In short, cherries’ high use of pesticides and irrigation requirements, depending on where they are grown, amount to a moderate water footprint.
What Is the Agrochemical Usage for Cherries
Cherries’ agrochemical use is high. This is made worse by the fact that they use highly polluting nitrogen fertilizers.
Pesticides and fertilizers are agrochemicals that can have a significant impact on the environment. They both require resources to create as well as have effects on the life around them. Here, we will look at how cherries’ pesticide and fertilizer rates affect their environmental impact.
How does the agrochemical usage of cherries impact their environmental footprint?
- What is the pesticide usage of cherries: Cherries have considerably high pesticide usage. Significant pesticide traces have been found on 91% of cherry surfaces. Pesticides have a very negative environmental impact. They not only have adverse effects on groundwater, but they can also impact wildlife, insect populations, and soil microbes. This means that cherries’ environmental impact is very negative in terms of pesticide use.
- What is the fertilizer usage of cherries: Cherries typically use equal parts potassium, phosphorus, and nitrogen as fertilizer. Potassium has a fairly minimal environmental impact. Nitrogen fertilizers, however, have very negative environmental impacts, such as the release of nitrous oxide and damage to waterways.
- Are there any known issues connected to the agrochemical usage for cherries: Nitrogen is a particularly dangerous fertilizer. It can cause invasive algae growth which is harmful to ecosystems.
In short, cherries’ use of excessive pesticides as well as nitrogen fertilizer means that their agrochemical footprint is very high.
What Is the Carbon Footprint of Cherries
The carbon footprint of cherries is fairly low at 0.19kg (0.41 lb) of CO2e per pound of cherries. This is mainly caused by their high pesticide use, lower-density farming, and significant plastic packaging. Their carbon footprint is medium to low compared to other fruits.
Carbon footprint is one aspect of the overall environmental impact of a fruit. It essentially measures how much carbon or other greenhouse gasses the production of cherries emits into the atmosphere. Emissions from product manufacturing, irrigation, transportation fuel, and landfills all add up to create the overall carbon footprint of a fruit. Let’s see how the carbon footprint of cherries breaks down and contributes to their environmental impact.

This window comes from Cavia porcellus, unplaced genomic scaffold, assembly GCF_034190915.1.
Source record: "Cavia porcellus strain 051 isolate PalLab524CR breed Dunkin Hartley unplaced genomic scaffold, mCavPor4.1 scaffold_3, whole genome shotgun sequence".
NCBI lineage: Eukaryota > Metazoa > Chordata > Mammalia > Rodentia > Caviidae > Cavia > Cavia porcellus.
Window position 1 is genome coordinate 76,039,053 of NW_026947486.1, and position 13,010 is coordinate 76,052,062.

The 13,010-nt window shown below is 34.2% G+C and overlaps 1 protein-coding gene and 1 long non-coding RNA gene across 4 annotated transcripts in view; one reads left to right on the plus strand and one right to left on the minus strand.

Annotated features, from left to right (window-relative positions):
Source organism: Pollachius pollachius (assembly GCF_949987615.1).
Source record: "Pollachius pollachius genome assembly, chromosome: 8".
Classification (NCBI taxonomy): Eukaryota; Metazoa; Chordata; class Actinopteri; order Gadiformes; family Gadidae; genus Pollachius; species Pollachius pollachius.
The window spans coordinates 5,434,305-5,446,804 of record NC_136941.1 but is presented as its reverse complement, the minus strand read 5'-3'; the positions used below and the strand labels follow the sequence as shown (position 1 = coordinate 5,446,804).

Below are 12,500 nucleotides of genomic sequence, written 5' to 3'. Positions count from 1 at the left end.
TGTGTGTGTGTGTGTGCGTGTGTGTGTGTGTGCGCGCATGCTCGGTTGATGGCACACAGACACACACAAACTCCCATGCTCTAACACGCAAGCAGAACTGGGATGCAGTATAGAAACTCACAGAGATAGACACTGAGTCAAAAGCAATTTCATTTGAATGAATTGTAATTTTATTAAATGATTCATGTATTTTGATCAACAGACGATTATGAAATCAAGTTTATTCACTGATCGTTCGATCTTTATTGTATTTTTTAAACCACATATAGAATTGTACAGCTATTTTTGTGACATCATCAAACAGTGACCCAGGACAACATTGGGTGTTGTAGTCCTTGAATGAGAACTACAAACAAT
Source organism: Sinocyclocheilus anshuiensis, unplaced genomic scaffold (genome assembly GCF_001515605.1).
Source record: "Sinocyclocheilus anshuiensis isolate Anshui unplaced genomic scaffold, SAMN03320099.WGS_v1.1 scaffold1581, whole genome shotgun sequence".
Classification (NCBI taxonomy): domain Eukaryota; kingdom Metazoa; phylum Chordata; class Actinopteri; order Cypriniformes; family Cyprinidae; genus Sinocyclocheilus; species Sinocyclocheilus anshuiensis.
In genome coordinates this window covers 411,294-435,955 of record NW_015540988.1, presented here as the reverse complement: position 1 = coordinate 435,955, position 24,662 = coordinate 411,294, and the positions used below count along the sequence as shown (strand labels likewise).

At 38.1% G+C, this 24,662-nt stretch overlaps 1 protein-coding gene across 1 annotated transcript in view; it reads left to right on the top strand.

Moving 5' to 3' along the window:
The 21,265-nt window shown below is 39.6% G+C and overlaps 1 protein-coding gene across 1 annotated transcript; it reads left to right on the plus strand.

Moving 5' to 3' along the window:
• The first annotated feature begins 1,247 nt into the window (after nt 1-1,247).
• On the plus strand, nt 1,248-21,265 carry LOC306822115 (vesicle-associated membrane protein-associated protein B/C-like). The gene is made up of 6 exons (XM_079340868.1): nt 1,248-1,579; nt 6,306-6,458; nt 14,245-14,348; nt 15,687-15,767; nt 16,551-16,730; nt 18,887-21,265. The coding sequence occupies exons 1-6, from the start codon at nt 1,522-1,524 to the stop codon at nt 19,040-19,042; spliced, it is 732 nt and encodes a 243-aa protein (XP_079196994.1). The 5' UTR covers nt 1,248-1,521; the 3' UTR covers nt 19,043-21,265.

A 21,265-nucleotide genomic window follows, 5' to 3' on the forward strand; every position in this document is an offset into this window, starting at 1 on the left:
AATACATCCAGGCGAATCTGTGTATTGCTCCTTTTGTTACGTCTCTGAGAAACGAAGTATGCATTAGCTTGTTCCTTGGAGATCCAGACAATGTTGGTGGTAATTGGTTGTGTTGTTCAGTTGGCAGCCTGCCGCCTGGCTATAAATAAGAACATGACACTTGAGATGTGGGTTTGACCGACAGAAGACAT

How does the carbon footprint of cherries impact their environmental footprint?
- What is the overall carbon footprint of cherries: The overall carbon footprint of cherries is 0.19kg (0.41 lb) of CO2e per pound of cherries. This means that for every pound of cherries produced, 0.19kg of carbon is released into the atmosphere. This is a fairly low carbon footprint compared to other fruits.
- What are the main contributors to the carbon footprint of cherries: The main factors that contribute to cherries’ carbon footprint are their use of plastic packaging, above-average pesticide use, and lower-density orchards compared to many other fruits.
- Which life-cycle stage of cherries has the highest carbon footprint: The stage that contributes the most to cherries’ carbon footprint is harvesting, processing, and packaging. This is due to their mechanized processing and plastic packaging.
In short, cherries have a fairly low carbon footprint compared to other fruits. Though they still cause emissions through plastic packaging and pesticide use.
What Is the Waste Generation of Cherries
Cherries’ waste generation is high. This is mainly due to their plastic packaging and low composting rates.
When fruit waste, either packaging or organic materials, is disposed of, it can have a major impact on the environment. Whether it’s damaging wildlife, getting into oceans, emitting methane, or dissolving into microplastics that contaminate groundwater, all these materials have their part to play. In this section, we will look at how cherries’ waste affects the environment.
How does the waste generation of cherries impact their environmental footprint?
- What is the packaging of cherries: The most common types of cherry packaging are cardboard boxes, clamshell plastic tins, and plastic zip bags. Plastic production has a very negative environmental impact during its production process, polluting the environment, creating harmful chemical emissions, and using fossil fuels. Cardboard, though better than plastic, still contributes to deforestation.
- How is the packaging of cherries disposed of: Most of the materials used to package cherries can be recycled, but recycling rates tell a different story. On the one hand, there’s cardboard, which has a very high recycling rate of 89%. Plastic, however, has a very low recycling rate of 9%. Plastic is particularly bad because it acts as a major pollutant after it is disposed of, especially when it ends up in landfills or the ocean. One major problem associated with plastic is microplastics, which are particularly harmful to soil and groundwater.